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Language gets people talking

Studying languages enables you to unearth a lot of valuable information about humans: it reveals our history and explains cultural differences and it even illustrates the process of learning new information. The University is sharing its knowledge of and passion for languages in various new ways, including through the MOOC on Miracles of Human Language and the on line dossier on Language Diversity.

Participants from all corners of the world

The Massive Open Online Course (MOOC) Miracles of Human Language is a free online course provided by the Leiden University Centre for Linguistics. It’s the first time this course has been organised, and it consists of five classes given over the period 30 March until 11 May 2015. An astonishing 43,000 people from all over the world – from Africa to Japan and from Turkey to the US – and from all age groups participated in this MOOC. Through a set of five classes, Professor Marc van Oostendorp taught them how and why your mother tongue shares many similarities with other languages, while remaining distinctly different. Participants also learned more about how your way of thinking is determined by the language you speak.

Heated discussions about the concept 'word'

These different ways of thinking can clearly be seen in the heated discussions on the MOOC’s web forum, according to Marten van der Meulen, who was involved with the MOOC as an educational assistant. ‘There were, for instance, very firm personal convictions about what the concept ‘word’ entails. Lots of people interpreted this in a very different way from how we in the field of Linguistics define it.’ This edition of Miracles of Human Languages is currently in its concluding phase.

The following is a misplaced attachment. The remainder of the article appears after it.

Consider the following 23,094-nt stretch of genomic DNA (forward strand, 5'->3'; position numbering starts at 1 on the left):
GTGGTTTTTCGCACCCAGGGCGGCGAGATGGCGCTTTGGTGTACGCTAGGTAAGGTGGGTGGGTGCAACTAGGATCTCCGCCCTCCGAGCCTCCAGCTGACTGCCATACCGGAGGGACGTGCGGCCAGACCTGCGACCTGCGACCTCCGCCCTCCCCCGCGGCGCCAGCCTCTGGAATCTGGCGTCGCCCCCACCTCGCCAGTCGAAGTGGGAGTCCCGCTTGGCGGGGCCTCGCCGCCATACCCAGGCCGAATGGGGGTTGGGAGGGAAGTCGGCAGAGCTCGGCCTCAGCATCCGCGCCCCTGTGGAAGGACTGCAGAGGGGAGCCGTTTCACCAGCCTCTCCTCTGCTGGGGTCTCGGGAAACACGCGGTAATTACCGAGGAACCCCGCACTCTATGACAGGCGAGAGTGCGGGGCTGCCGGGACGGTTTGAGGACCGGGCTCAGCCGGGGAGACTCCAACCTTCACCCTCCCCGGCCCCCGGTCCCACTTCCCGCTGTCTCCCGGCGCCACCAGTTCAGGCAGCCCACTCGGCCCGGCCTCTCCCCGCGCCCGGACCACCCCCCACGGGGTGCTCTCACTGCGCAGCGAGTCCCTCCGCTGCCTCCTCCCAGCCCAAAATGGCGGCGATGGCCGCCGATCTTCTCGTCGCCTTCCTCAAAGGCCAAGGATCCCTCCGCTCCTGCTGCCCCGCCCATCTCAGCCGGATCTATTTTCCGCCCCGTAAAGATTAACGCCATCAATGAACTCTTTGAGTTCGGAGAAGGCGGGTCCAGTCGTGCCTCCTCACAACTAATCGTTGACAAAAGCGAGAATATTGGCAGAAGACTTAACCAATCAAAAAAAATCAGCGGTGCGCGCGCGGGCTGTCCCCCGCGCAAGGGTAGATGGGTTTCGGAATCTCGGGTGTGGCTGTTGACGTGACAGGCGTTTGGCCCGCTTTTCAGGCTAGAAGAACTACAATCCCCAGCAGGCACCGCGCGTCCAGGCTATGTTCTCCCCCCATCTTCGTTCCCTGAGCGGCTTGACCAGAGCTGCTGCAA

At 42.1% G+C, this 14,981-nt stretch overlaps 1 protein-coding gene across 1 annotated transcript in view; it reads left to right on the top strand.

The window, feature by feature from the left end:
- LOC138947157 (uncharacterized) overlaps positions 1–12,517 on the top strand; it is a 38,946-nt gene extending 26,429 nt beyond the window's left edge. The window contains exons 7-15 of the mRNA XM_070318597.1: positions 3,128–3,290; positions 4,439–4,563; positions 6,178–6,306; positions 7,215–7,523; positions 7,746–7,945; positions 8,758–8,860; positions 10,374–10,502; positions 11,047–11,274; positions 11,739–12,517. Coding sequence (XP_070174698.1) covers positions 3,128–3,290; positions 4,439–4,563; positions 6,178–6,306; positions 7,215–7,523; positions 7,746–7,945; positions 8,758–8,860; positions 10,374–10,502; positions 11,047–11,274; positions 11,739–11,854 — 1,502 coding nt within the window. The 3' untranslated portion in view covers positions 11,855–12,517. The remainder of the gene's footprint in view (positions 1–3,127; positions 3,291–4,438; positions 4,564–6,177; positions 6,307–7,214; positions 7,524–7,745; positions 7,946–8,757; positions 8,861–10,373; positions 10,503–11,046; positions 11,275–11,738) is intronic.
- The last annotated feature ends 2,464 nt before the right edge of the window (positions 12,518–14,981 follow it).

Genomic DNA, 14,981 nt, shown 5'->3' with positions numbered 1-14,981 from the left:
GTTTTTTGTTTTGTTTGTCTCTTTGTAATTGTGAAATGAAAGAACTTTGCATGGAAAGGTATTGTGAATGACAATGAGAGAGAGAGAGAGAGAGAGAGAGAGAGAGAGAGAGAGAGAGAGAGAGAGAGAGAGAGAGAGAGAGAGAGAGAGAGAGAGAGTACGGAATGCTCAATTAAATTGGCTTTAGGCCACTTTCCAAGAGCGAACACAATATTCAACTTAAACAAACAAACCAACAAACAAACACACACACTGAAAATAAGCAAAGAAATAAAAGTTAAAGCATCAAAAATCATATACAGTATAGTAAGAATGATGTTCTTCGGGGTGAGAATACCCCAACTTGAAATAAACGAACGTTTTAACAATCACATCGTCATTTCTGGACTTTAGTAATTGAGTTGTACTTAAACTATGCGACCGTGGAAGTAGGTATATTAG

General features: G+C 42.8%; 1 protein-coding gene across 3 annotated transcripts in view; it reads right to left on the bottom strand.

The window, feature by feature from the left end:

Leiden language research

An important component of the MOOC was language diversity, which is also a prominent theme within Linguistics in Leiden. Scientists are currently working on groundbreaking research involving the most diverse issues within the field, such as: ‘Is there a "source" of all languages?’ and ‘How do the languages of minorities influence a country’s standard language?’ To find out more about the current research on language diversity in Leiden, take a look at the   online dossier on Language Diversity.

Language continues where written sources stop

Around six thousand languages are spoken throughout the world, all of which are fantastic sources on the history and migration patterns of people thousands of years ago. Even when there are no surviving historical or archaeological sources from those periods, language contains a lot of clues. Tribes living far apart from each other sometimes use exactly the same types of words or phrases, so those similarities must have been ‘transported’ one way or another. By following the trail of linguistic clues, you can find out a lot about the migration patterns of a tribe and about the people they came into contact with. Studying similarities in words and phrases in different languages can, in short, tell us a lot about the social-cultural backgrounds of people we otherwise know very little about.

How our brains accept languages

Studying the diversity of languages also gives us new insights into man's biological and psychological development. This focuses on aspects such as how we learn a language, what languages our brains accept or refuse and how our brains process language when we are reading or speaking.

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